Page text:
H. Frank JABLONSKI & another 1 v. Thomas CLEMONS & another.2
This is a summary process action governed by the one-trial system. Following a bench trial in a District Court, the judge found in favor of the defendants, Thomas and Theresa Clemons (tenants), on their counterclaim for breach of the implied warranty of habitability, awarding the tenants the difference between the value of the premises as warranted and the value of the premises in defective condition. The judge, however, ruled in favor of the plaintiffs (landlord) on the tenants' counterclaims for breach of quiet enjoyment, retaliatory eviction, and violations of G.L. c. 93A.3
The Appellate Division of the District Court subsequently affirmed the decision and dismissed the tenants' appeal. Finding prejudicial error in the trial judge's rulings, we reverse the order of the Appellate Division and remand the case to the District Court for further proceedings.
We summarize the trial judge's findings of fact that lead us to this inexorable conclusion. In 1991, the tenants moved into unit 7K in the Eisenhower 7 building of the Presidential Acres, a large apartment complex in Randolph owned by the landlord. The tenants' unit was on the third floor. The judge found that immediately upon taking occupancy, the tenants discovered a ventilation problem in their unit. Apparently, dryers from other units were venting through their bathroom, causing both moisture and foul odor problems. The judge found that the landlord knew about the ventilation problem from the inception of the tenancy.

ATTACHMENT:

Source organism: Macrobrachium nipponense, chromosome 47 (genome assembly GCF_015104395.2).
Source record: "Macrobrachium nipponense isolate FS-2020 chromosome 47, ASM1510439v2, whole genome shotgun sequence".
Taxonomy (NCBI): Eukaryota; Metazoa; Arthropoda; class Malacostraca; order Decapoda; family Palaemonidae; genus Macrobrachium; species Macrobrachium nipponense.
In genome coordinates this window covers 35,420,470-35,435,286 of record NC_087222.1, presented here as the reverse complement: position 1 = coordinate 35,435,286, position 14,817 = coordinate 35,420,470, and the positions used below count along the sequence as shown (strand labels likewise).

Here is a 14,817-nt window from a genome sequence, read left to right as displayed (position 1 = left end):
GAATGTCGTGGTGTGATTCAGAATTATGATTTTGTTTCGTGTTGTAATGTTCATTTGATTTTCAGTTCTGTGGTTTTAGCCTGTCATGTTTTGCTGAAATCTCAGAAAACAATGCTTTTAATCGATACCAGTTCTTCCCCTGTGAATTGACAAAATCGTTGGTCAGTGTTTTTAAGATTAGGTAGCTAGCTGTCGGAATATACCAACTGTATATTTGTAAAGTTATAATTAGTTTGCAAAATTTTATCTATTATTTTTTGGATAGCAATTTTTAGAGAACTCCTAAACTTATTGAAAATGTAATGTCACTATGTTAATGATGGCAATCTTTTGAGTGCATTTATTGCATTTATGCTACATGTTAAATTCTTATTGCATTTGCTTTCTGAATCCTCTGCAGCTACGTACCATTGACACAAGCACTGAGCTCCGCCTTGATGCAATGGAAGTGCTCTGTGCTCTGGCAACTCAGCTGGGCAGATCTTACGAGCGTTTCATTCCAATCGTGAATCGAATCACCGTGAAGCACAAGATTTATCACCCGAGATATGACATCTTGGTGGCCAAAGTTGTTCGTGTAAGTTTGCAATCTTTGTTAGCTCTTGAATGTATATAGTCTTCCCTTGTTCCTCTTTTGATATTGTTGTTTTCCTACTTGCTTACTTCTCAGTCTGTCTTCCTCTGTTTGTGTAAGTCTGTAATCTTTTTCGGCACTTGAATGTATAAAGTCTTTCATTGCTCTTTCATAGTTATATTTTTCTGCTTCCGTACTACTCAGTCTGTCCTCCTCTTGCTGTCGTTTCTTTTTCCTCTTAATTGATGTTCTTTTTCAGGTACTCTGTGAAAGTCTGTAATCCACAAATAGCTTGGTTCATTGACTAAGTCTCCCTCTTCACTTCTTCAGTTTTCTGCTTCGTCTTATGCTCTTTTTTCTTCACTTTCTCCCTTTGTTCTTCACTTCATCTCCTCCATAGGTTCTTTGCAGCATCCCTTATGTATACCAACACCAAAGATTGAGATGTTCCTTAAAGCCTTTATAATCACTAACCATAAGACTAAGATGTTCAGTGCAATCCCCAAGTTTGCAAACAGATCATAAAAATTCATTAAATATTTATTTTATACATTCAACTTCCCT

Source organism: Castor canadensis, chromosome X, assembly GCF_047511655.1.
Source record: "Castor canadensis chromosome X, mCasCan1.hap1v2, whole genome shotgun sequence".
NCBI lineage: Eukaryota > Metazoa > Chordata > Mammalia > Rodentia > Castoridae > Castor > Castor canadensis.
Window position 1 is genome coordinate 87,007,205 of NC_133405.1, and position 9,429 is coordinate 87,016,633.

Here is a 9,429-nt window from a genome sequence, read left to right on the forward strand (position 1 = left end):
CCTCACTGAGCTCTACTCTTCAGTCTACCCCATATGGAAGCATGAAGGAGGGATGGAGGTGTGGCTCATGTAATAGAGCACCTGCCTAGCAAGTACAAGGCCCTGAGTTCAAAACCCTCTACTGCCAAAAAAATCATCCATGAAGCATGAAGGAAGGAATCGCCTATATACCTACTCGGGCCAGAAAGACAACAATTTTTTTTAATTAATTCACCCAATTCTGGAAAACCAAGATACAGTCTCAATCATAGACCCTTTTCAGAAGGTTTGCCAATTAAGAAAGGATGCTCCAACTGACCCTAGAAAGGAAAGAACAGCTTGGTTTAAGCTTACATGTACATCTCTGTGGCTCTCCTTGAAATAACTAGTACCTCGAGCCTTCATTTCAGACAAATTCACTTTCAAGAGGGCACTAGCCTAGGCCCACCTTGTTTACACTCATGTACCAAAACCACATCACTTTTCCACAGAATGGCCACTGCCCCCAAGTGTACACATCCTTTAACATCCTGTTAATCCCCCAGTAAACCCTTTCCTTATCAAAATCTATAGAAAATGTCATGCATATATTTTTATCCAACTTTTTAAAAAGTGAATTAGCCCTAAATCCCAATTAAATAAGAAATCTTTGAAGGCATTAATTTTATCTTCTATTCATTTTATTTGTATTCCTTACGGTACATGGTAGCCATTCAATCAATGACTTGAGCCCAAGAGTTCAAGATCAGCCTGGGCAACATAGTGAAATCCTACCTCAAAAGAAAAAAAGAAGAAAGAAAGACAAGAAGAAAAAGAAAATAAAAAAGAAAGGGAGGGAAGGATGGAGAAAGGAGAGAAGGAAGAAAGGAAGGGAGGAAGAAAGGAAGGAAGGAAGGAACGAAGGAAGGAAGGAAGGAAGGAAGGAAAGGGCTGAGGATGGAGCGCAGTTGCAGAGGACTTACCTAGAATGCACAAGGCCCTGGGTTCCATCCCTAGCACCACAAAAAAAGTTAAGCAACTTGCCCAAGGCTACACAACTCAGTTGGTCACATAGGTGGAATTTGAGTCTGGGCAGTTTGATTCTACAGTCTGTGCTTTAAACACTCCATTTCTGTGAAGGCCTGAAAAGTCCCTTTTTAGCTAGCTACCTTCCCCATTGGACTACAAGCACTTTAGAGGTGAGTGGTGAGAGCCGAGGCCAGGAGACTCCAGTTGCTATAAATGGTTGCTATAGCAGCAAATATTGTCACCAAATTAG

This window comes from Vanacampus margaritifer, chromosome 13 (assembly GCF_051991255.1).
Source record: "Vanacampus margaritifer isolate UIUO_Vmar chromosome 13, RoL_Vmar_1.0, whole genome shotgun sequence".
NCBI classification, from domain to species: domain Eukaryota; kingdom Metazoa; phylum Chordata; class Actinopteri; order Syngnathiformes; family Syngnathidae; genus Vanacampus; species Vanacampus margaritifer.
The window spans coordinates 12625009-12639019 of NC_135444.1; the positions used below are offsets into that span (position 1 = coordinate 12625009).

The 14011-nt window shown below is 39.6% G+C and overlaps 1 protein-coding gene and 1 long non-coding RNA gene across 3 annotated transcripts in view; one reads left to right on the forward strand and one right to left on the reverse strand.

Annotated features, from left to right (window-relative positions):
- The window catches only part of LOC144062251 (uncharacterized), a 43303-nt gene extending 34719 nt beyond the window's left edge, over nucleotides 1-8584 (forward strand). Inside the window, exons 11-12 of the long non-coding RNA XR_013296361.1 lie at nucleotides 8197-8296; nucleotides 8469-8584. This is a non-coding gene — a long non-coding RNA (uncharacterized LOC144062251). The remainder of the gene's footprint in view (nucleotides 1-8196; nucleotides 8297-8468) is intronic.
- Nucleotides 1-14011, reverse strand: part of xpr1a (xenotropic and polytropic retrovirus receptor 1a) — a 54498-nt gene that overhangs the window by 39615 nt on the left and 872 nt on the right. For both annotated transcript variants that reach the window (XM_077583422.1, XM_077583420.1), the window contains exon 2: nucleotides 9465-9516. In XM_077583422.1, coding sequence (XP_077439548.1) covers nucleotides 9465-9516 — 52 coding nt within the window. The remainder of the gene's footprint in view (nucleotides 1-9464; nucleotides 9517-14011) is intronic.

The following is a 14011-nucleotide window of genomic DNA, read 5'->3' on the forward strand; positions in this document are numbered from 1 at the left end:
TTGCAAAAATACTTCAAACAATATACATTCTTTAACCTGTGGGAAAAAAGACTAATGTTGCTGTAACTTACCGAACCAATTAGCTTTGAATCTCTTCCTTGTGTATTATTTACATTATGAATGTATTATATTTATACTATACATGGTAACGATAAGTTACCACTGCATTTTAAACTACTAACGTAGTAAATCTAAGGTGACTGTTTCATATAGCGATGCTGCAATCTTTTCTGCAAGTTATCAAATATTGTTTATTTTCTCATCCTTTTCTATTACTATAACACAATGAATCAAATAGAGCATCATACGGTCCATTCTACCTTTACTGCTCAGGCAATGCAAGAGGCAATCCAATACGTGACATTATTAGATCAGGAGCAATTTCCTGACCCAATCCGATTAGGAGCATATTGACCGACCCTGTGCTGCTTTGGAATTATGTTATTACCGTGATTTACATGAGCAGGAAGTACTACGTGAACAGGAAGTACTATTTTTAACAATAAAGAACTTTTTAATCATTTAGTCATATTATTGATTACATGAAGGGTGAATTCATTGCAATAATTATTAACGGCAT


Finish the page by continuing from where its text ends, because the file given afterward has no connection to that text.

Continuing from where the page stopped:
The tenants reported the ventilation problem to the on-site property manager. While a solution to the problem was sought, the tenants kept the ceiling fan running in the bathroom twenty-four hours per day, seven days per week. They also kept the door to the bathroom closed. Despite several good faith attempts to correct it, the ventilation problem persisted up through the time of trial nine years later.
On the night of November 22, 2000, while the tenants were inside the apartment, a fire broke out in the bathroom, causing significant damage to the unit. The judge found that the fire was caused by the overheated fan.
On November 25, 2000, the local board of health (board), which had been called in by the tenants, inspected the premises and cited the owners for several violations of 105 Code Mass. Regs. §§ 410.000 et seq. (1997) the minimum standards of fitness for human habitation (the State Sanitary Code, Chapter II) (code), including the improper ventilation and an ant infestation that had been ongoing for “well over a year.” 4
Implied in every residential lease is a warranty that the leased premises are fit for human occupation and will remain so for the duration of the tenancy (i.e., there are no latent or patent defects in the facilities vital to the use of the premises). See Boston Hous. Authy. v. Hemingway, 363 Mass. 184, 199, 293 N.E.2d 831 (1973). A violation of the code may (or may not) support a claim of breach of the implied warranty of habitability. See McAllister v. Boston Hous. Authy., 429 Mass. 300, 305, 708 N.E.2d 95 (1999). The judge has wide discretion in determining whether the conditions in any given rental unit amount to a material breach of the implied warranty of habitability. See Boston Hous. Authy. v. Hemingway, 363 Mass. at 200-201 & n. 16, 293 N.E.2d 831.